How To Recognize Hepatitis C

Hepatitis C is an infectious disease affecting the liver. According to reports there are about 2 to 5 million people infected with this disease in the United States alone. Worldwide, health agencies predict that 3.33% of the population is infected with this infectious disease.  There is a large possibility, however, that this number is understated, because Hepatitis C is a sneaky disease – most of the time it does not have symptoms. As such, many people can be infected with it already and not know about it.  This makes recognizing Hepatitis C a difficult undertaking. Below is a guide that can help you recognize the disease.

Know if you are at risk. As mentioned above, detecting if you have Hepatitis C can be very difficult. It will be easier for you to recognize its symptoms if you know whether you are at risk for it. So who are the people most at risk for Hepatitis C?

  • Needle-sharing drug users. Sharing needles is the most common way to get infected by the Hepatitis virus in the United States.
  • Blood and organ donors. If you got pricked by a needle used on someone who had Hepatitis C, then the virus will infect you, too. As a policy, health facilities are not supposed to use the same needle twice.  People who donated blood or organs before July 1992 should have themselves checked for Hepatitis C.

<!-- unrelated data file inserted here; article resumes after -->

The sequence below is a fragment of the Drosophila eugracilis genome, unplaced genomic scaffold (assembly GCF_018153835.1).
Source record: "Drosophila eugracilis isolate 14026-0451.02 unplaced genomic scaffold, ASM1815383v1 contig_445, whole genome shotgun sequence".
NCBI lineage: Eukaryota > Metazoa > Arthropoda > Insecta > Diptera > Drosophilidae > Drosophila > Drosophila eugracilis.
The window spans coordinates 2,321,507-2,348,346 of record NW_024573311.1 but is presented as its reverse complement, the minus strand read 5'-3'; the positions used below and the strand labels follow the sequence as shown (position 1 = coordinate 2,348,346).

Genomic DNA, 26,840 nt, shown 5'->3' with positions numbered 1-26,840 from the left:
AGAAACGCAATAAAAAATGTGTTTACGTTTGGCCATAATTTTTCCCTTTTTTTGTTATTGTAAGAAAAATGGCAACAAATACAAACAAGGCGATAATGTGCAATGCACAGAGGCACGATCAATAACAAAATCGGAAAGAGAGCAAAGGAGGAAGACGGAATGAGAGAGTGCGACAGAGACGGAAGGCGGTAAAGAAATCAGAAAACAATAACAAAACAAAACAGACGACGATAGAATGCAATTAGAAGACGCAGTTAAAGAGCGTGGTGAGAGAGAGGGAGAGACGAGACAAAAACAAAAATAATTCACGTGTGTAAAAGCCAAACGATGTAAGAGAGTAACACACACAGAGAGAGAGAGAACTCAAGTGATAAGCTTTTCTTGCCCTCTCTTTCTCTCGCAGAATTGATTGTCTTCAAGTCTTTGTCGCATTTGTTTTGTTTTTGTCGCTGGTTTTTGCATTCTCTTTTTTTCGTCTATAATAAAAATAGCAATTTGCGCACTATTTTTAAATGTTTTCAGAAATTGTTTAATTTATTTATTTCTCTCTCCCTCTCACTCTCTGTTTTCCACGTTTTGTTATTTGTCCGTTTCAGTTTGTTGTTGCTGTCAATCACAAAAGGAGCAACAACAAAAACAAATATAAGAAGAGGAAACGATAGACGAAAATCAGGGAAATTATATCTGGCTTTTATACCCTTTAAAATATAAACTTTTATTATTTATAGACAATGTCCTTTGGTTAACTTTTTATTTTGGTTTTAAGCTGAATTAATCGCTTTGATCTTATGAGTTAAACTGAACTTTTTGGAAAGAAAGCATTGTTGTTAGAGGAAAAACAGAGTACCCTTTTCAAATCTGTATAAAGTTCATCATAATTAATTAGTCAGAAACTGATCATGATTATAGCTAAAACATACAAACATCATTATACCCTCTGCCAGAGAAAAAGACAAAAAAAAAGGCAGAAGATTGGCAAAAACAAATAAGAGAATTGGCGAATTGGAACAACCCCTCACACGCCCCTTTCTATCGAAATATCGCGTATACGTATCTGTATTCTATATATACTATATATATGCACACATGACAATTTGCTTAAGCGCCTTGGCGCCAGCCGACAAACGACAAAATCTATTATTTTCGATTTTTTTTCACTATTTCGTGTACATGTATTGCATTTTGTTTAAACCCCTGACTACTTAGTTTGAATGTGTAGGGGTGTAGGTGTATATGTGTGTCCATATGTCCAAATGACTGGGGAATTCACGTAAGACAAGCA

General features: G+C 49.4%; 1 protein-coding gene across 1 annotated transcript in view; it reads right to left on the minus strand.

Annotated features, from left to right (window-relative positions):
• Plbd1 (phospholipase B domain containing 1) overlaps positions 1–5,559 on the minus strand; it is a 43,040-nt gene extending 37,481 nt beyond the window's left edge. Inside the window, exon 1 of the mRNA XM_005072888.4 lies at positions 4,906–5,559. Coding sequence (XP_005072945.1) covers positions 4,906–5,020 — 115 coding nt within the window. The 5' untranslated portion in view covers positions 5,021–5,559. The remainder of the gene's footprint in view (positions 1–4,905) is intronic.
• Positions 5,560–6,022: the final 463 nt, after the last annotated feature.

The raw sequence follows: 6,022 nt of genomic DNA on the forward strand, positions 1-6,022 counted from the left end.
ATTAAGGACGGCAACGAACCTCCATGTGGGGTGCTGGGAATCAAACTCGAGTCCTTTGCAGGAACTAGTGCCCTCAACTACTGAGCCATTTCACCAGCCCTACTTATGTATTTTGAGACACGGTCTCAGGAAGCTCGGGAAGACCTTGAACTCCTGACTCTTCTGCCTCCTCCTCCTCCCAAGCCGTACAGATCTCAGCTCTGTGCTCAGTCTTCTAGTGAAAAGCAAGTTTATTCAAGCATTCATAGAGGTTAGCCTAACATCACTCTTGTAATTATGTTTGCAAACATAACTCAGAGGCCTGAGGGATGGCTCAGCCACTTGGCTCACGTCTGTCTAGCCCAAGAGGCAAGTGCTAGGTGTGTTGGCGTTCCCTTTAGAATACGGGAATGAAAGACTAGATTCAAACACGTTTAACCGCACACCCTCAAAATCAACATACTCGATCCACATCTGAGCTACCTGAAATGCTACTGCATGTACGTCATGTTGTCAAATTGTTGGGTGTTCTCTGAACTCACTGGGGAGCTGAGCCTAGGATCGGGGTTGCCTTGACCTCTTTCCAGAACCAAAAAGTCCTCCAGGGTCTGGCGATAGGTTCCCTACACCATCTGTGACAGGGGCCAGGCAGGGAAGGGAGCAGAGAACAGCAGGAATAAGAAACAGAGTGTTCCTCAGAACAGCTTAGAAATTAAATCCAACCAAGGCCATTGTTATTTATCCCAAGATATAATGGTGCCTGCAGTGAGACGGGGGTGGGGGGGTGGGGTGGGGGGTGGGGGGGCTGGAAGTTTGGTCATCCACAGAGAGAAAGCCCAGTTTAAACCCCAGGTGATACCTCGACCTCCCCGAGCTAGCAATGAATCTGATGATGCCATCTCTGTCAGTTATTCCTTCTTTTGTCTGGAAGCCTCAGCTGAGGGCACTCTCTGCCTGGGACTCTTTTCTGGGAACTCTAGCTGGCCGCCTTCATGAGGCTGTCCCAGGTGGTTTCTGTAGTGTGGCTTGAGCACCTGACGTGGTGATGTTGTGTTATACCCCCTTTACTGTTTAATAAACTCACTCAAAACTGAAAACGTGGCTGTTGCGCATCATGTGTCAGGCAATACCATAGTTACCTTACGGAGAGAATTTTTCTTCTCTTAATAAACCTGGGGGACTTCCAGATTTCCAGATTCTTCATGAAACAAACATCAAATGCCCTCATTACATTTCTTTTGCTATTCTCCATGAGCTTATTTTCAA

• Children of women with Hepatitis C infection. Children get in contact with the blood of their mothers inside the womb. If your mother has been diagnosed with Hepatitis C infection, you should get tested for the virus as soon as possible.
  • People with multiple sex partners. Sexual intercourse with a person positive for Hepatitis C infection can put you at risk to acquiring the disease. If you are used to having multiple sexual partners, it is better to get yourself regularly tested for Hepatitis C and sexually-transmitted diseases.
  • People on hemodialysis. People on hemodialysis are susceptible to Hepatitis C infection because their immune system is already weak or compromised as a result of the hemodialysis.
  • HIV-positive patients. HIV weakens the immune system of the host, making them more susceptible to viral infections like Hepatitis C.
  • People who got tattoos or body piercing from questionable places. It’s a fact that some tattoo parlors or tattoo artists do not use sterile equipment. If you doubt the hygienic practices of your tattoo artist, it’s better to get yourself tested for Hepatitis C infection.

Get acquainted with the symptoms of Hepatitis C infection. The symptoms of Hepatitis C can take years to manifest, so once you recognize them in yourself, better get to the doctor fast.  Here are the symptoms that you should look out for:

  • Abdominal and joint pain
  • Clay-colored feces
  • Nausea
  • Vomiting
  • Loss of appetite
  • Fatigue
  • Fever
  • Dark urine
  • Jaundice

This is just a simple guide to recognizing Hepatitis C in yourself and the people you know. Keep in mind that Hepatitis C is a curable disease, and the key to surviving this disease is early detection.


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